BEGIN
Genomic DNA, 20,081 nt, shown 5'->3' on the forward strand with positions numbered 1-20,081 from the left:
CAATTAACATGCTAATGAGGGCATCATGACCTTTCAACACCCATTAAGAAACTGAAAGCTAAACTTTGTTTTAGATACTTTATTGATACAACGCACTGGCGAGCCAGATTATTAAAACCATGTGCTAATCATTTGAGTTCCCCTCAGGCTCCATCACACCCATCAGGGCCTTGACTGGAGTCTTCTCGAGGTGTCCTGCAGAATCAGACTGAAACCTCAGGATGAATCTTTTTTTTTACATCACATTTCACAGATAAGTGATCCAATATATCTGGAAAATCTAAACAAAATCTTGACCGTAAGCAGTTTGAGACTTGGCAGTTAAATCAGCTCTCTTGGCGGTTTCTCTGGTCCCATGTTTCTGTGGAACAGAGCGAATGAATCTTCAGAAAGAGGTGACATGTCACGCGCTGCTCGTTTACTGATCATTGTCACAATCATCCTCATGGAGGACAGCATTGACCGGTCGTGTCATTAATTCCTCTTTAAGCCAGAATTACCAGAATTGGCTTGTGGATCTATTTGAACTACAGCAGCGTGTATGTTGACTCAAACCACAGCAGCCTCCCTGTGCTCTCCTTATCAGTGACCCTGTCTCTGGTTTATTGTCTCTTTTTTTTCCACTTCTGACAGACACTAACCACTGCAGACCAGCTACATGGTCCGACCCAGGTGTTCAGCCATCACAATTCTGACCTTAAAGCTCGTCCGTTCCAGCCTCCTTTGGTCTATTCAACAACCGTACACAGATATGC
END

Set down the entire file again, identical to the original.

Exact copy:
Genomic DNA, 20,081 nt, shown 5'->3' on the forward strand with positions numbered 1-20,081 from the left:
CAATTAACATGCTAATGAGGGCATCATGACCTTTCAACACCCATTAAGAAACTGAAAGCTAAACTTTGTTTTAGATACTTTATTGATACAACGCACTGGCGAGCCAGATTATTAAAACCATGTGCTAATCATTTGAGTTCCCCTCAGGCTCCATCACACCCATCAGGGCCTTGACTGGAGTCTTCTCGAGGTGTCCTGCAGAATCAGACTGAAACCTCAGGATGAATCTTTTTTTTTACATCACATTTCACAGATAAGTGATCCAATATATCTGGAAAATCTAAACAAAATCTTGACCGTAAGCAGTTTGAGACTTGGCAGTTAAATCAGCTCTCTTGGCGGTTTCTCTGGTCCCATGTTTCTGTGGAACAGAGCGAATGAATCTTCAGAAAGAGGTGACATGTCACGCGCTGCTCGTTTACTGATCATTGTCACAATCATCCTCATGGAGGACAGCATTGACCGGTCGTGTCATTAATTCCTCTTTAAGCCAGAATTACCAGAATTGGCTTGTGGATCTATTTGAACTACAGCAGCGTGTATGTTGACTCAAACCACAGCAGCCTCCCTGTGCTCTCCTTATCAGTGACCCTGTCTCTGGTTTATTGTCTCTTTTTTTTCCACTTCTGACAGACACTAACCACTGCAGACCAGCTACATGGTCCGACCCAGGTGTTCAGCCATCACAATTCTGACCTTAAAGCTCGTCCGTTCCAGCCTCCTTTGGTCTATTCAACAACCGTACACAGATATGC